By Leslie Z. Walker

In Muzzy Ranch v. Solano County Airport Land Use Commission, 41 Cal.4th 372, decided on June 21, 2007 and modified on September 12, 2007, the Supreme Court upheld the common sense exemption as applied to an Airport Land Use Compatibility Plan (“ALUCP”), but found that development displaced by density limits is not too speculative of an impact to require CEQA analysis.

In 2002 the Solano County Airport Land Use Commission (“Commission”) adopted the Travis Air Force Base Land Use Compatibility Plan (“TALUP”), which set future development policies for the area surrounding the air force base. The TALUP restricted residential development within Compatibility Zone C to levels currently permitted under existing general plans and zoning regulations.

After adopting the TALUP, the Commission filed a Notice of Exemption, claiming the project was exempt from environmental review under the common sense exemption. (CEQA Guidelines, § 15061 (b)(3).) The common sense exemption applies, “[w]here it can be seen with certainty that there is no possibility that the activity in question may have a significant effect on the environment.” (Id.)  

Muzzy Ranch, which is included within Compatibility Zone C, claimed that the Commission violated CEQA by 1) concluding that adopting the TALUP was not a project under CEQA, and 2) failing to examine the potential impacts of adopting the TALUP before claiming the common sense exemption.

The trial court denied the petition and entered judgment for the Commission. The Court of Appeal reversed.

Project Under CEQA

The Commission first argued it was not required to consider densities displaced by the TALUP because such effects were speculative. The court found that “Nothing inherent in the notion of displaced development places such development, when it can reasonably be anticipated, categorically outside the concern of CEQA.” The court explained that a government agency may reasonably anticipate that restricting development in one area of a jurisdiction may displace development to other areas of the jurisdiction. Quoting No Oil, Inc. v. City of Los Angeles (1974) 13 Cal.3d 68, the court reiterated the extent of CEQA. It said, “CEQA does not speak of projects that will have a significant effect, but those which may have such effect.” ( 74.) Therefore, “[t]hat further governmental decisions need to be made before a land use measure’s actual environmental impacts can be determined with precision does not necessarily prevent the measure from qualifying as a project.” 

The Commission next argued that because the TALUP merely advises jurisdictions it affects, it cannot be the legal cause of environmental change. The court explained that ALUCPs are like multi-jurisdictional general plans because general and specific plans must be consistent with the ALUCPs. The court explained that since general plans guide development, they have a potential for resulting in physical changes to the environment, they are subject to environmental review under CEQA.  Since ALUCPs also guide growth, they are also subject to environmental review under CEQA.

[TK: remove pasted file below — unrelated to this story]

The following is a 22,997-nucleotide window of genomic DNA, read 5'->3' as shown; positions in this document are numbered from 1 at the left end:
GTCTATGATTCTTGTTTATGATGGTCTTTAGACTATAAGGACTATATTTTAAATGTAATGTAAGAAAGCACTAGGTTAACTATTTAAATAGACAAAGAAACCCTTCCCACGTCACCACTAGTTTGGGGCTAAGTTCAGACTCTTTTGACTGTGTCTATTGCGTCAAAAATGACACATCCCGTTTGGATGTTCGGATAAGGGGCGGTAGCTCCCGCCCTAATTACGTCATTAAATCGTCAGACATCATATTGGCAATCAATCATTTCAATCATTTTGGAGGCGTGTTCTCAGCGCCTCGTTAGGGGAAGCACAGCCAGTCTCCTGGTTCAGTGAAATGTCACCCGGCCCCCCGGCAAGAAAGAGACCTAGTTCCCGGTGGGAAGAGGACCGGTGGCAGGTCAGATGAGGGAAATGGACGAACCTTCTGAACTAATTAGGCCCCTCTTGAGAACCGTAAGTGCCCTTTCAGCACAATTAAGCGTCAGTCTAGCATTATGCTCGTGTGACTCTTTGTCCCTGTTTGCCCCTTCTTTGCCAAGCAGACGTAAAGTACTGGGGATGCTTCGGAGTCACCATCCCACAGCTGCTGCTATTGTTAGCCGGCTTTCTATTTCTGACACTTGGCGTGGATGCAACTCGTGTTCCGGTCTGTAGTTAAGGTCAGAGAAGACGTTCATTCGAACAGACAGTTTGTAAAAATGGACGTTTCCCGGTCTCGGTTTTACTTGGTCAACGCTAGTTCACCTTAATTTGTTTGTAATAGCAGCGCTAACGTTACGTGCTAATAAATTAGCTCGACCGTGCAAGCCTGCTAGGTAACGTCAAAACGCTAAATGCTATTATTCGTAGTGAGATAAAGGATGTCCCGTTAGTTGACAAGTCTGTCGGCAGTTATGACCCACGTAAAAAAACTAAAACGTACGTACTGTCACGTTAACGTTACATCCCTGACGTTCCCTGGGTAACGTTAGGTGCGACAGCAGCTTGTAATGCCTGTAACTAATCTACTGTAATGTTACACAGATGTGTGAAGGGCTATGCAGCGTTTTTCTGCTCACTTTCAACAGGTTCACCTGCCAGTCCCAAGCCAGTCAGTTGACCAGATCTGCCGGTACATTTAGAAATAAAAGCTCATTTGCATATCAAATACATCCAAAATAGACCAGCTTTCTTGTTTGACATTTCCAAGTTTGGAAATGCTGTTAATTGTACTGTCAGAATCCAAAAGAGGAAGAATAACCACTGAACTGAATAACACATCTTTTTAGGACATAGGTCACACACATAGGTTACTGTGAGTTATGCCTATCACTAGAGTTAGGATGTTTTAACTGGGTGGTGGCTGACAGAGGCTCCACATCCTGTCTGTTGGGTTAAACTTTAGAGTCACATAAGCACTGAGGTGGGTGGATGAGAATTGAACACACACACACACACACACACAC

Common Sense Exemption

Curiously, in addition to arguing that the TALUP was not a project under CEQA, the Commission found that it was exempt from environmental review under the common sense exemption. The Commission filed a Notice of Exemption but failed to cite any evidence that the exemption applied. Citing Davidon Homes v. City of San Jose (1997) 54 Cal.App.4th 106, the court found the Commission in error: “The agency’s exemption determination must be supported by evidence in the record demonstrating that the agency considered possible environmental impact in reaching its decision.” ( 117.)

Notwithstanding these errors, the court upheld the common sense exemption, finding that CEQA does not require more than a general analysis of projected growth, and the required detail varies on a case by case basis. The court found that since TALUP’s density limit incorporates the existing county general plan and zoning provisions, any potential displacement that TALUP might have effected would be accounted for by the existing land use policies and zoning regulations.

Initially, the court applied the substantial evidence standard to the common sense exemption, explaining that “the agency invoking the exemption has the burden of demonstrating it applies, and that its finding in that regard is subject to review under the substantial evidence standard.” In September however, the court reconsidered its decision in the case and issued a modified opinion, sustaining its earlier finding that the exemption applied, but removing all references to substantial evidence. The court added, “evidence appropriate to the CEQA state in issue is all that is required,” implying the sufficiency of the evidence presented.

Leslie Walker is an associate with Abbott & Kindermann, LLP.  For questions relating to this article or any other California land use, environmental and planning issues contact Abbott & Kindermann, LLP at (916) 456-9595.

The information presented in this article should not be construed to be formal legal advice by Abbott & Kindermann, LLP, nor the formation of a lawyer/client relationship. Because of the changing nature of this area of the law and the importance of individual facts, readers are encouraged to seek independent counsel for advice regarding their individual legal issues.